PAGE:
Toilet Bowl Deodorizer

Julie Weber Is This A Poison

Toxicity:  Toilet bowl deodorizers are irritating to the skin and the gastrointestinal tract.

Expected symptoms: If toilet bowl deodorizers are eaten, it can result in stomach upset, nausea, vomiting and diarrhea. If it comes in contact with the skin it can cause redness and irritation.

What to do:  Wash hands thoroughly with soap and water. Rinse out the mouth by swishing water and spitting it out. Drink some water to wash the deodorizer down to the stomach.

Toilet bowl deodorizers are available as a clip-on to the side of the toilet bowl, or as a gel disc that clings to the toilet bowl. The product cleans and deodorizes the toilet bowl with every flush. Frequently children will dig their fingers into the deodorizer and take a taste or remove it from the toilet and take a bite. Most times, there is not a lot of the deodorizer eaten possibly because of the taste. The deodorizers today tend to be detergent based and are mildly irritating.

These incidents also involve the unpleasant thought of your child playing in the toilet bowl and toilet water. Keep in mind, most children do some exploring in the bathroom at some point. Wash exposed skin with a generous lather of soap and rinse well with lukewarm water after the exposure. Make sure to keep the bathroom door closed to prevent future poisoning events.

If you find your child has eaten toilet bowl deodorizer, do not panic. Take the it away from them, wipe out the mouth with a soft, wet cloth and give them some water to drink. If problems start or you have questions, call the Missouri Poison Center right away at 1-800-222-1222. The poison center is open all day, every day for poisoning emergencies and questions.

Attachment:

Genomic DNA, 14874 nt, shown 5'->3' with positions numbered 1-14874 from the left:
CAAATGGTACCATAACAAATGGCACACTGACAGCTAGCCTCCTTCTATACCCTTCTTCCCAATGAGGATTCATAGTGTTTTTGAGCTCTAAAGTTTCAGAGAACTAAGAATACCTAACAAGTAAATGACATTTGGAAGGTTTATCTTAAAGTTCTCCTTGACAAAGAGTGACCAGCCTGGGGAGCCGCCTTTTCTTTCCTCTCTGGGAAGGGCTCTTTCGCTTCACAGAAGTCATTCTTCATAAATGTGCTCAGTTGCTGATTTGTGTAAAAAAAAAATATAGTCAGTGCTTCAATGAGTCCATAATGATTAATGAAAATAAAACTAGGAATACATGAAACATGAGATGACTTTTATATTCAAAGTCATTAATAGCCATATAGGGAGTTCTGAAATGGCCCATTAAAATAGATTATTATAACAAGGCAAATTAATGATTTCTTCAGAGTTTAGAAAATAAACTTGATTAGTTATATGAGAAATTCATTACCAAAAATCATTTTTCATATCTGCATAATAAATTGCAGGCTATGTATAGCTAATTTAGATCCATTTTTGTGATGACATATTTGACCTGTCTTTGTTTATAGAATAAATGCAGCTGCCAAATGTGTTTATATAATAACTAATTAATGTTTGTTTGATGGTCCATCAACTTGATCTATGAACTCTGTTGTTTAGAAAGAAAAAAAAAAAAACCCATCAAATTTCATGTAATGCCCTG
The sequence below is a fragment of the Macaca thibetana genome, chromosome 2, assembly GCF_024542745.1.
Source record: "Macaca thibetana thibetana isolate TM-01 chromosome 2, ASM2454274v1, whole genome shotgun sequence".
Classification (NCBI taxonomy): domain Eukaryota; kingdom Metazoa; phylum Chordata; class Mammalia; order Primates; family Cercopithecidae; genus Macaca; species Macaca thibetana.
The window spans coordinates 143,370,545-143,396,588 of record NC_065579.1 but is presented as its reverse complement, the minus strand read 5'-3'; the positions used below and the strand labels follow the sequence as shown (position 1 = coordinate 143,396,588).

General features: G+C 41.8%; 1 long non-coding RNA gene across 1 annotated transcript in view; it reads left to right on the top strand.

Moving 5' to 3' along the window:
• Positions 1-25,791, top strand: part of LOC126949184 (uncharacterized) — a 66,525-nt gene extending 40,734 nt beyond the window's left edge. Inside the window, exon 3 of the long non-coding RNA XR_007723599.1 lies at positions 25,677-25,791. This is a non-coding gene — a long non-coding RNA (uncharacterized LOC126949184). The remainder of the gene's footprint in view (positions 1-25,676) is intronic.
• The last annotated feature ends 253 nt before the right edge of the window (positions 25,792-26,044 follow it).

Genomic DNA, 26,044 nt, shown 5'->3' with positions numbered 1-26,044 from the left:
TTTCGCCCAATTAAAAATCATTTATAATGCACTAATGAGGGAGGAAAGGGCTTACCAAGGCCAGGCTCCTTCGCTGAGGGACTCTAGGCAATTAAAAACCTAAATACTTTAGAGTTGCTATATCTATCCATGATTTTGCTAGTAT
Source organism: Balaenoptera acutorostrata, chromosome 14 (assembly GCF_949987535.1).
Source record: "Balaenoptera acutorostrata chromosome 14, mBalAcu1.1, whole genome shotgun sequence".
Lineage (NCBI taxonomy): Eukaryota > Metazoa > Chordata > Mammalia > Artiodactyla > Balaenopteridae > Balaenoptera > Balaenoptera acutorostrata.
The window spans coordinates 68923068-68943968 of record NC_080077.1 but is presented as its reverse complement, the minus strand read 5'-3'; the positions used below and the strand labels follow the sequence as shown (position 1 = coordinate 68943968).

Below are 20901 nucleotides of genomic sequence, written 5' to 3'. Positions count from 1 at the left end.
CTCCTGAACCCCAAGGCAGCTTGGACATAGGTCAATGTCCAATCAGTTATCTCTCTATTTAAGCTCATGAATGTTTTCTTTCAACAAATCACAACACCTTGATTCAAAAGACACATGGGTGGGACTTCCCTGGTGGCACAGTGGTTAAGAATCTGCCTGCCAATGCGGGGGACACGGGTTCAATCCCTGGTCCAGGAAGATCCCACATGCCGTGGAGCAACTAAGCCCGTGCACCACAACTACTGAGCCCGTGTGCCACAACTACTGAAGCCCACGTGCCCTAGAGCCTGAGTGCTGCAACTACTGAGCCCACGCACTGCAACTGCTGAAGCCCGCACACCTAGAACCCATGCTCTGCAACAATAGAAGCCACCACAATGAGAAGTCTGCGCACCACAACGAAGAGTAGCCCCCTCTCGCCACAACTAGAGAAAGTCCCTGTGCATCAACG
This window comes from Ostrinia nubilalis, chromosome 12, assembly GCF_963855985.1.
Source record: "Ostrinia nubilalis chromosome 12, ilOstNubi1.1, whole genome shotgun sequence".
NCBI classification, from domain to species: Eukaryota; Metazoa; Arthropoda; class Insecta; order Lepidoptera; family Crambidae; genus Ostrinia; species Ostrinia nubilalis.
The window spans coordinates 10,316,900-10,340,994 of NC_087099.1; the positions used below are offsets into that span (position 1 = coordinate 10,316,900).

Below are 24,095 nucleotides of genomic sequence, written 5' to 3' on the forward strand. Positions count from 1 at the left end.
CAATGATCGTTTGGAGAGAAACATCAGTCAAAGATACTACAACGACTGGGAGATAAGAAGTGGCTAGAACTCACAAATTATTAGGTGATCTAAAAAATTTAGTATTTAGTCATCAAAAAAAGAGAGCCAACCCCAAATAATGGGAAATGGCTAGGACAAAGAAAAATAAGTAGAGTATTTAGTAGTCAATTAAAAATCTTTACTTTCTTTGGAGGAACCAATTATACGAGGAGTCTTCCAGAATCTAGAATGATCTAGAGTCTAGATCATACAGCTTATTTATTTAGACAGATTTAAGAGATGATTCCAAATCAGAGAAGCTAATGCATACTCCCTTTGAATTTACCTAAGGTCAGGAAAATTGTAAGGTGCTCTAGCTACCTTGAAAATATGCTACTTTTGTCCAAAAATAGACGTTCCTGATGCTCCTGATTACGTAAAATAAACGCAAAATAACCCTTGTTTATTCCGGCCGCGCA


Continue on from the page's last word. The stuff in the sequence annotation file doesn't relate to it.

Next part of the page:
Special note: In the past, deodorizers were made of paradichlorobenzene, which can pose risk for toxicity, more so than the detergent based deodorizers. Paradichlorobenzene has a distinctive odor, and is sometimes used as an ingredient in mothballs. At room temperature this solid turns into a gas, therefore exposures involve both ingestion and breathing in the fumes. If you suspect your child has been exposed to this type of toilet bowl deodorizer, call the Missouri poison center right away at 1-800-222-1222.

**Note: Don’t forget, every case is different. To make sure you are getting the best information for your individual situation, click below to call or chat. It is fast, free, and confidential.
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